- The US-based Tax Foundation think tank this week published its annual International Tax Competitiveness Index, which showed the UK coming in 26th out of 38 OECD countries
- However, with corporation tax rising to 25% in April and Rishi Sunak’s super-deduction set to expire without replacement, calculations by the Tax Foundation for the Centre for Policy Studies show that the UK will be left as one of the least competitive nations on tax, coming in 33rd of 38 overall and ranking very low on business taxes (33rd), consumption taxes (34th) and personal taxes (34th)
- This would put us ahead of France and Italy among G7 countries, but well behind Germany, Canada, Japan and the United States
- Restoring the confidence of the markets has to be the Government’s absolute priority. But in the longer term ministers must think hard about how to make the design of our tax system more growth-friendly
In the latest edition of the International Tax Competitiveness Index, published on Tuesday by the US-based Tax Foundation, the UK came in 26th of 38 OECD countries – already an uncomfortably low position.
But a new briefing note by Tom Clougherty, Research Director and Head of Tax at the Centre for Policy Studies, uses fresh Tax Foundation calculations to show that the UK will fall to 33rd of 38 in the overall rankings thanks to increases to corporation tax and the expiration of the super-deduction. This includes a fall of 23 places in the competitiveness of our corporate tax regime. However, we retain the most attractive set of cross-border tax rules in the OECD.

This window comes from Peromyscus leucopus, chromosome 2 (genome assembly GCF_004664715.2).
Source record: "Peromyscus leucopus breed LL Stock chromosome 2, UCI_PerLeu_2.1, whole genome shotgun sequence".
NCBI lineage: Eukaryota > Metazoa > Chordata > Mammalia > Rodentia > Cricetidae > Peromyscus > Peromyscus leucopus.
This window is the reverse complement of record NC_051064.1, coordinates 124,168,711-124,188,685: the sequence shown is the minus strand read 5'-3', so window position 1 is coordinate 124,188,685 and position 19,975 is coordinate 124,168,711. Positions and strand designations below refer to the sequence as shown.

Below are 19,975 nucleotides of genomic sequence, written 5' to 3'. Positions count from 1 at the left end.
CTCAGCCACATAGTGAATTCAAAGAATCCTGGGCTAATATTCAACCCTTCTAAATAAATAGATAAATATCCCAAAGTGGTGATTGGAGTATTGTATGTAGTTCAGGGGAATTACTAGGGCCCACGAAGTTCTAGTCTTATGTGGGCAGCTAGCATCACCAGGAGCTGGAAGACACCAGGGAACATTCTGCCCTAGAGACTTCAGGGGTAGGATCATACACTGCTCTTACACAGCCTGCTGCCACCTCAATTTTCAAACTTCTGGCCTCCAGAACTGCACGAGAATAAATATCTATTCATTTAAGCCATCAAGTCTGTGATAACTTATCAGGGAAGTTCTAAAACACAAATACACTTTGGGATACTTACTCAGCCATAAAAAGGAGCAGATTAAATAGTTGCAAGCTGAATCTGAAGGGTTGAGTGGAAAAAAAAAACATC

The Tax Competitiveness index is based on 41 different tax policy variables, spread across five categories: corporate tax, individual taxes, consumption taxes, property taxes, and cross-border tax rules.
In part, the fall in the UK’s position is driven by the difficult but necessary decisions made by Jeremy Hunt to bring the public finances into balance. But Britain’s low placing on the Index is not just about the level of taxation, but how growth-friendly the tax system is. Thirteen of the 25 countries that rank above the UK in the published Index collect more in tax, including Sweden in 12th.
The note argues that under current circumstances, the Chancellor is absolutely right to prioritise restoring market confidence in the UK, through the curbing of borrowing and the imposition of strict fiscal discipline. But it urges him in the longer term to do whatever he can to promote longer-term growth and make the UK more competitive – in particular by reviving Rishi Sunak’s plans for improved capital investment allowances, which previous CPS/Tax Foundation modelling found could have a significant impact on growth, wages and employment.
Tom Clougherty, Research Director and Head of Tax at the Centre for Policy Studies, said:
“The new chancellor is right to prioritise dealing with the current crisis. But looking to the longer term, it is clear that our tax system will be a big hindrance – not a help – to our economic growth prospects.
“Once market conditions have stabilised, the Treasury should start thinking about a carefully-designed package of tax reforms that would boost our competitiveness without threatening our fiscal sustainability. Reviving Rishi Sunak’s plan to overhaul capital allowances is the best place to start.”